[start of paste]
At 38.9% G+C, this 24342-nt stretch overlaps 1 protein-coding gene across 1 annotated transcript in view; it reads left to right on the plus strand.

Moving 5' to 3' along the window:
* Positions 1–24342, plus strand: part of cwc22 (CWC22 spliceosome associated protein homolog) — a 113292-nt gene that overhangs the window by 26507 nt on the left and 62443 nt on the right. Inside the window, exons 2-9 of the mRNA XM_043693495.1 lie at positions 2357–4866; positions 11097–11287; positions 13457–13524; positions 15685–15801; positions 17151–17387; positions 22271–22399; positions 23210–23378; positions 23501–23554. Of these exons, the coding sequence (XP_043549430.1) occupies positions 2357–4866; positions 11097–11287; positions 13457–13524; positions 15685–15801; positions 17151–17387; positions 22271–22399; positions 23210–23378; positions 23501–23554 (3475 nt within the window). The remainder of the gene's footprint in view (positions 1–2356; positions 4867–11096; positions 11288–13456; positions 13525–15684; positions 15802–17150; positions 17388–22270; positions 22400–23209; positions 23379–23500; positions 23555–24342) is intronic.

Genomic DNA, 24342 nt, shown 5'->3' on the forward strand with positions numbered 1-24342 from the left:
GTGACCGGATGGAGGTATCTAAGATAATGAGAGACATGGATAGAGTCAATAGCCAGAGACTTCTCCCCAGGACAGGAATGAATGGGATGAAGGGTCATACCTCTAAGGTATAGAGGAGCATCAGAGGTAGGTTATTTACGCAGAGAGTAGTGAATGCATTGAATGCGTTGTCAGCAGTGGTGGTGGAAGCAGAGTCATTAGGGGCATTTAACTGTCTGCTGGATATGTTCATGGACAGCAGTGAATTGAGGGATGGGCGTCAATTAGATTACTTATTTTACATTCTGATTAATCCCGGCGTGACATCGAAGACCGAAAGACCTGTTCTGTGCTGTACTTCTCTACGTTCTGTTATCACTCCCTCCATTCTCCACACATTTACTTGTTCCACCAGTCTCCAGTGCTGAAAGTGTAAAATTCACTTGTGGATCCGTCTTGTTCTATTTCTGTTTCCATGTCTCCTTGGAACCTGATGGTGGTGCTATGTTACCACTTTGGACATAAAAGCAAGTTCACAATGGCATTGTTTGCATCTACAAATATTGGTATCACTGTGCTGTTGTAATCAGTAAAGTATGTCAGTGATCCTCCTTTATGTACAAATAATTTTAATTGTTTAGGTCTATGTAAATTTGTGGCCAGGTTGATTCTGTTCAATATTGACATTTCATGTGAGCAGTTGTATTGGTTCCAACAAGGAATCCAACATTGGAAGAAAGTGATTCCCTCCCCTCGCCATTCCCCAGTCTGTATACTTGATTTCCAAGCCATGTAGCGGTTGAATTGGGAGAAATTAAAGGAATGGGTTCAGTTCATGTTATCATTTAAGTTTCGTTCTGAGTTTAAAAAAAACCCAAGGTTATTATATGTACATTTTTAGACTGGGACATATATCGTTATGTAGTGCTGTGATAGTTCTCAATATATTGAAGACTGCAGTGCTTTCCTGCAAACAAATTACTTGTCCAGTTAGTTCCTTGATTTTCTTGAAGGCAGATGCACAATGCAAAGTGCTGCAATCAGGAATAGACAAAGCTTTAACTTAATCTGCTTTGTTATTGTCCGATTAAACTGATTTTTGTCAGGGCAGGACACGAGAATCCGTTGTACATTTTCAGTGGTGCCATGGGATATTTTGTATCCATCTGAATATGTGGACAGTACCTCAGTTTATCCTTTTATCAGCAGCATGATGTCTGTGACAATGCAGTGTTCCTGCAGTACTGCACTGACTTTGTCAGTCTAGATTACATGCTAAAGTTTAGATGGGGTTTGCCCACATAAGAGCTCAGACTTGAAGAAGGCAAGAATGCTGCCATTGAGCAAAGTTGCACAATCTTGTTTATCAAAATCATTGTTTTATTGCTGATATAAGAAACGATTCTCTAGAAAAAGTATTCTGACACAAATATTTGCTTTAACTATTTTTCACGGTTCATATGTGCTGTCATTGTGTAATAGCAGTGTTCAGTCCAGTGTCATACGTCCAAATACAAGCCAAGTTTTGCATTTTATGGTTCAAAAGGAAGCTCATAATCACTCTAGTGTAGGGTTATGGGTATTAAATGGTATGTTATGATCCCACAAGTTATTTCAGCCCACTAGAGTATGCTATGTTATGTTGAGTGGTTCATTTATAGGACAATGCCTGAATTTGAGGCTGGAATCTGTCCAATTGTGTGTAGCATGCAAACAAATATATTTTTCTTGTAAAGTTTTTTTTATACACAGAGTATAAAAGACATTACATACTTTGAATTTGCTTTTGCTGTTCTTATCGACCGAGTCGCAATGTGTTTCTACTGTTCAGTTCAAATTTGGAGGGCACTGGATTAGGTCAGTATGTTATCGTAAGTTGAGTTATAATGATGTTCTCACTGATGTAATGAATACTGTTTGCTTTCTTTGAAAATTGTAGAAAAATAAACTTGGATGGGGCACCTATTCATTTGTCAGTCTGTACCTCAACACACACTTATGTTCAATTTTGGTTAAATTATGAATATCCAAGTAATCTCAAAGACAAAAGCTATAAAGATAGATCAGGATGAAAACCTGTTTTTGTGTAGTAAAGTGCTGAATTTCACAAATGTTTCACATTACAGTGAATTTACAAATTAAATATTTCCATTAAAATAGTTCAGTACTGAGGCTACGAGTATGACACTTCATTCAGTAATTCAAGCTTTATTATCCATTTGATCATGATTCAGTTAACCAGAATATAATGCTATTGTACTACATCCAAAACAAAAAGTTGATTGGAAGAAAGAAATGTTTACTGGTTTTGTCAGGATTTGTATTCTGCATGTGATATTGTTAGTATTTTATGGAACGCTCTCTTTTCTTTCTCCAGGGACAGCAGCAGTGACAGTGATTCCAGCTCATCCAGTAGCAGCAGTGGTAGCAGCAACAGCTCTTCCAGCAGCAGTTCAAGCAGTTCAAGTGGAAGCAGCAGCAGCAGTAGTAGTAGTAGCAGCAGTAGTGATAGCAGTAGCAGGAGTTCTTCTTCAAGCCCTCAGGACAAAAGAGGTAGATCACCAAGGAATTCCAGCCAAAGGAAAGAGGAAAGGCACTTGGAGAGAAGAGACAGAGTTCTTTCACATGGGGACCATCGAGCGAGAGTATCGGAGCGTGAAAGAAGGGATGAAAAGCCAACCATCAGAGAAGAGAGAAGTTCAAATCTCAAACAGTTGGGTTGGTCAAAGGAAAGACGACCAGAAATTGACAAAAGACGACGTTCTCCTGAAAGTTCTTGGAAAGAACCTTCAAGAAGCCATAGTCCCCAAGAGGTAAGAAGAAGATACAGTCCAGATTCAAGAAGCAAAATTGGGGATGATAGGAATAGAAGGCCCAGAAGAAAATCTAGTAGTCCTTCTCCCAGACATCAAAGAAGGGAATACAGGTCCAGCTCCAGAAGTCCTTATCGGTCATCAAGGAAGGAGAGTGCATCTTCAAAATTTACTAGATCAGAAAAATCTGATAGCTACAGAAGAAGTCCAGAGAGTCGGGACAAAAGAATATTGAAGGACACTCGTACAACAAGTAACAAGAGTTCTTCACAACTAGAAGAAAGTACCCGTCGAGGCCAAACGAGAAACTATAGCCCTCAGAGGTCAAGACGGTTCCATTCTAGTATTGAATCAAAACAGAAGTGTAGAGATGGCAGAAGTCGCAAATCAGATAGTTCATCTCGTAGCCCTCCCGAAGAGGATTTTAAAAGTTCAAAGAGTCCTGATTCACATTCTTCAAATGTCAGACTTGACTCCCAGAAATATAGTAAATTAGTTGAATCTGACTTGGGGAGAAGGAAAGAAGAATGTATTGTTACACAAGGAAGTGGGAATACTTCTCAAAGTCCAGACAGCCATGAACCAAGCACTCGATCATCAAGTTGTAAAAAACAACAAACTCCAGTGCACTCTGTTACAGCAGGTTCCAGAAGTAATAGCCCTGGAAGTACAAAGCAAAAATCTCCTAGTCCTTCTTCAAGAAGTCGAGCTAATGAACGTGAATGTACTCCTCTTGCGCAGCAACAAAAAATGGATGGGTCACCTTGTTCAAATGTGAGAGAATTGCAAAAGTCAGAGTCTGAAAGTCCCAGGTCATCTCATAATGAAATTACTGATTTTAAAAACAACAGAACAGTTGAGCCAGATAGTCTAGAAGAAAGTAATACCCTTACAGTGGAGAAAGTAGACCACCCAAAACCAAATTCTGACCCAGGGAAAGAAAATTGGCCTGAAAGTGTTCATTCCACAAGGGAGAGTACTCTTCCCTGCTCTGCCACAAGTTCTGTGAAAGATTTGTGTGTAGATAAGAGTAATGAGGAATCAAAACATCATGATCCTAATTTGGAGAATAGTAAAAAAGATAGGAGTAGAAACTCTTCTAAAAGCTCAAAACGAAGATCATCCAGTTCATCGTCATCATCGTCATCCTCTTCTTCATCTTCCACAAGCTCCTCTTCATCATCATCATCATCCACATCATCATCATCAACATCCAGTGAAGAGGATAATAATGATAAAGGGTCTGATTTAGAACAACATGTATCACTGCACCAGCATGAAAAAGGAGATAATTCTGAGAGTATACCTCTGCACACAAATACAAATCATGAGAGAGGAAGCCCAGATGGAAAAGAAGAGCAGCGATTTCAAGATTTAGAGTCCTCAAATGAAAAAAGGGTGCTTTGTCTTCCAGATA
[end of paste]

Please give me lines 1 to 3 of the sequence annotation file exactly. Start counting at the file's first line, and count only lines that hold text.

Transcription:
At 38.9% G+C, this 24342-nt stretch overlaps 1 protein-coding gene across 1 annotated transcript in view; it reads left to right on the plus strand.

Moving 5' to 3' along the window:
* Positions 1–24342, plus strand: part of cwc22 (CWC22 spliceosome associated protein homolog) — a 113292-nt gene that overhangs the window by 26507 nt on the left and 62443 nt on the right. Inside the window, exons 2-9 of the mRNA XM_043693495.1 lie at positions 2357–4866; positions 11097–11287; positions 13457–13524; positions 15685–15801; positions 17151–17387; positions 22271–22399; positions 23210–23378; positions 23501–23554. Of these exons, the coding sequence (XP_043549430.1) occupies positions 2357–4866; positions 11097–11287; positions 13457–13524; positions 15685–15801; positions 17151–17387; positions 22271–22399; positions 23210–23378; positions 23501–23554 (3475 nt within the window). The remainder of the gene's footprint in view (positions 1–2356; positions 4867–11096; positions 11288–13456; positions 13525–15684; positions 15802–17150; positions 17388–22270; positions 22400–23209; positions 23379–23500; positions 23555–24342) is intronic.